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 By Johann van TonderE-Commerce Website Optimization by Dan Croxen-John and Johann van Tonder is out now, published by Kogan Page, priced £19.99. For more information see www.awa-digital.com or order your copy from Kogan Page.

Mobile traffic on e-commerce sites has shot through the roof in recent years. Many online retailers have watched mobile visits overtaking those arriving via laptop and desktop computers.

Alas, this growth has generally not translated into sales at the same pace, and mobile conversion rates have been notoriously low compared to its desktop counterpart.

How should you respond to this strategically? Is it wise to invest in a mobile site if it doesn’t contribute significantly to overall revenue? Here are three reasons why, in 2017, there’s no getting around it: your mobile site is critical for e-commerce success.

  1. Online sales are migrating to mobile

If recent figures are anything to go by, the sand is shifting. Mobile looks set to eclipse desktop performance once again, this time where it really matters – revenue. In December 2016, sales via smartphones were up 47% on the previous year, according to the IMRG Capgemini e-Retail Sales Index.[1] Brands like Shop Direct, Asos and Schuh reached the tipping point last year, reporting that mobile now accounts for 50% of their online sales.[2]

What’s driving this? Perhaps demographics play a role; perhaps consumers are simply becoming more comfortable with m-shopping as time goes by. No doubt it’s also made easier by the fact that the mobile experience itself is improving overall. Of course, mobile websites and infrastructure are constantly getting better. In fact, IMRG researchers highlighted the introduction of larger screen phones, notably the iPhone 7 and Samsung Galaxy 7, as a contributing factor to the upswing in m-commerce.

  1. The cross-channel consumer

Actually, thinking about the consumer in such silo’d terms as “mobile” or “desktop” is bound to send us in the wrong direction. The Digital Connections study[3] found that 50% of shoppers who concluded transactions on their desktop or laptop had first done research on a mobile device. And mobile is not only assisting other digital channels. ASDA found that people who saw a cross-device ad campaign were 59% more likely to visit a store.[4] It doesn’t end there, as 48% use their phone to research products while shopping instore.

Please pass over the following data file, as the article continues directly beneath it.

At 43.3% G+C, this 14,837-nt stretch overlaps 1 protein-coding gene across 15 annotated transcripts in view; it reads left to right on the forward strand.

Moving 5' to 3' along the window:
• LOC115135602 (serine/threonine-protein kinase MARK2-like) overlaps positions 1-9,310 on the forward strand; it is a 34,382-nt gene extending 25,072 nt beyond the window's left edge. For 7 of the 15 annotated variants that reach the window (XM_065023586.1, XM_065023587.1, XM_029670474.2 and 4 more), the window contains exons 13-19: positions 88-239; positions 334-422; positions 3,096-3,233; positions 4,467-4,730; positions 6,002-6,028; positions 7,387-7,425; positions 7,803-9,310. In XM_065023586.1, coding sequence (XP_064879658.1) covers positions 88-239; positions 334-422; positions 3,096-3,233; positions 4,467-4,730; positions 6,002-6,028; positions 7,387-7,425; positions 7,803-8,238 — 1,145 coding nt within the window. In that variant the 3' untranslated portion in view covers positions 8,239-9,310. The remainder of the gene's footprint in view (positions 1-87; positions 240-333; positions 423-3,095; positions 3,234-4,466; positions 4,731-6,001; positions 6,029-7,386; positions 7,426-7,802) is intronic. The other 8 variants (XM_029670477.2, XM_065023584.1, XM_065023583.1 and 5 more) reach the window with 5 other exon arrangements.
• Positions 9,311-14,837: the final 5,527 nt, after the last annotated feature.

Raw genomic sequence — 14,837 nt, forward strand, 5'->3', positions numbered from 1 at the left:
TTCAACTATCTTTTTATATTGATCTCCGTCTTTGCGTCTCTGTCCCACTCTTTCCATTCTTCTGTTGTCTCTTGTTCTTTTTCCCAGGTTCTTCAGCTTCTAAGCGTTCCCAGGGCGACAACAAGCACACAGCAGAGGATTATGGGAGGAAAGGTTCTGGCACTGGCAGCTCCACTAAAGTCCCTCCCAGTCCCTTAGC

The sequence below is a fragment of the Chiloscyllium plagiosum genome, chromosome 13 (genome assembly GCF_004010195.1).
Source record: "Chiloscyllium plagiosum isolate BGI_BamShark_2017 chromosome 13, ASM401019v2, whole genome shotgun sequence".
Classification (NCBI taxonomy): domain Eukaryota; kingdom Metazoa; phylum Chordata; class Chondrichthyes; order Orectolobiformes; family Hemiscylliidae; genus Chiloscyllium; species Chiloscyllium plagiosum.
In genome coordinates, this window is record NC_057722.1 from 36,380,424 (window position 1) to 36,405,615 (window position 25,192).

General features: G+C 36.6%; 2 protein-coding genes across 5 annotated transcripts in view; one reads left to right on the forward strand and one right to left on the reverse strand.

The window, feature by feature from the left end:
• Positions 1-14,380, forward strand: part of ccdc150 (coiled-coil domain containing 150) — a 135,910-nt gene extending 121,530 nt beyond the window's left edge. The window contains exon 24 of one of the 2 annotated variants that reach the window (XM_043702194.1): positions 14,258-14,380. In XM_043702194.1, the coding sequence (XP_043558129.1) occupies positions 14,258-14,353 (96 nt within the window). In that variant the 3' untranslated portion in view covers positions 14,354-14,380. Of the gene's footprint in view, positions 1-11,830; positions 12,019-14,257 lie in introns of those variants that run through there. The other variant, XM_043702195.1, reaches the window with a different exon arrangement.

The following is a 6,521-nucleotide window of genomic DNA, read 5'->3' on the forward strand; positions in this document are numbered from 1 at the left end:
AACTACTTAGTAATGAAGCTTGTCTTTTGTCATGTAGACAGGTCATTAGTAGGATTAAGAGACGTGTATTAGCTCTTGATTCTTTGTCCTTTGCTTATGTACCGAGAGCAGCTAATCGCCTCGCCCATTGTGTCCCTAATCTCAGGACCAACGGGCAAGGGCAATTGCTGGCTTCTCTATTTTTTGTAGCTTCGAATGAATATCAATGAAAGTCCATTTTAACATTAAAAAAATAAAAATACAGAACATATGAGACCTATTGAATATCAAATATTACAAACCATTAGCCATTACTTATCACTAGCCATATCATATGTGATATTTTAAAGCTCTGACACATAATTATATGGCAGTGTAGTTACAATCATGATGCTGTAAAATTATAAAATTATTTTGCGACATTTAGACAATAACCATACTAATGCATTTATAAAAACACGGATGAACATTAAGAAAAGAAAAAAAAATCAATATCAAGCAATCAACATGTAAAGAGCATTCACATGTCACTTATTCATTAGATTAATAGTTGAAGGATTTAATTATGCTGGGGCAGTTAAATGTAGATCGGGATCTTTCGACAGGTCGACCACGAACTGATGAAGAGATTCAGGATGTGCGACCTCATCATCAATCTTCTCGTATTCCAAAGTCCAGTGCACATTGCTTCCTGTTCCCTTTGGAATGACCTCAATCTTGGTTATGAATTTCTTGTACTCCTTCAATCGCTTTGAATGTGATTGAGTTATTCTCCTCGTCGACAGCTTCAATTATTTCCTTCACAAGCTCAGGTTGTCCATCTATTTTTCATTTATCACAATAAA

Against this background, the problem of persistently low mobile conversion rates has to be reframed. To what extent does your mobile site feed the higher desktop conversion rate, or store purchases, without getting the recognition? It also raises the question whether the mobile site should be optimised primarily for sales or for cross-channel purchasing.

  1. Stop sending mobile visitors to your competitors

According to Google’s research, “users will keep looking for a mobile-friendly site until they find one that works for them.”[5] If your mobile site suffers high bounce rates, you may well be a victim of the fickle mobile consumer. Bear in mind that mobile users are often multi-tasking, in an environment where they’re easily distracted. They may be cooking dinner, watching television or sitting in a meeting at work. If your site doesn’t meet their expectations quickly, the Back-button can bring them back on course.

The solution, in part, is to make your site responsive if you haven’t already done so. This is a way of designing webpages so that the layout is automatically adapted to suit the screen of the device the page is viewed on. It’s a great starting point, but it is just that: a starting point. It doesn’t mean that the experience is optimal.

To improve the mobile experience, it’s vital to understand visitor intent, behaviour on your site, and how mobile fits into the broader purchase journey. Each situation is different, so there’s not much point copying competitors.

Use inexpensive tools to help you figure out what’s likely to work for you. Every site should be tracking clickstream data with services such as Google Analytics. Create a separate view for mobile to identify weak spots and see where people are dropping out of the journey. Onsite surveys, session recordings and heatmaps can add further layers of understanding to this and will bring you closer to knowing what is driving the observed behaviour. Be sure to configure these around mobile visits specifically. A round of mobile usability testing can help you to spot conversion blockers or other issues, which can give you a quick steer on where improvements can be made.

E-Commerce Website Optimization by Dan Croxen-John and Johann van Tonder is out now, published by Kogan Page, priced £19.99. For more information see www.awa-digital.com or order your copy from Kogan Page.

[1] https://www.uk.capgemini.com/news/uk-news/imrg-capgemini-e-retail-sales-index-uk-online-sales-exceed-ps130-billion-in-2016

[2] http://www.ecommerceweek.co.uk/news/461/mobile-overtakes-desktop-traffic/

[3] http://www.tradedoubler.com/en/about/resources/route-to-your-next-consumer-digital-connections-whitepaper/

[4] http://www.campaignlive.co.uk/article/1386325/asda-finds-59-uplift-store-visits-cross-device-ad-tests

[5] https://www.thinkwithgoogle.com/intl/en-gb/research-studies/what-users-want-most-from-mobile-sites-today.html


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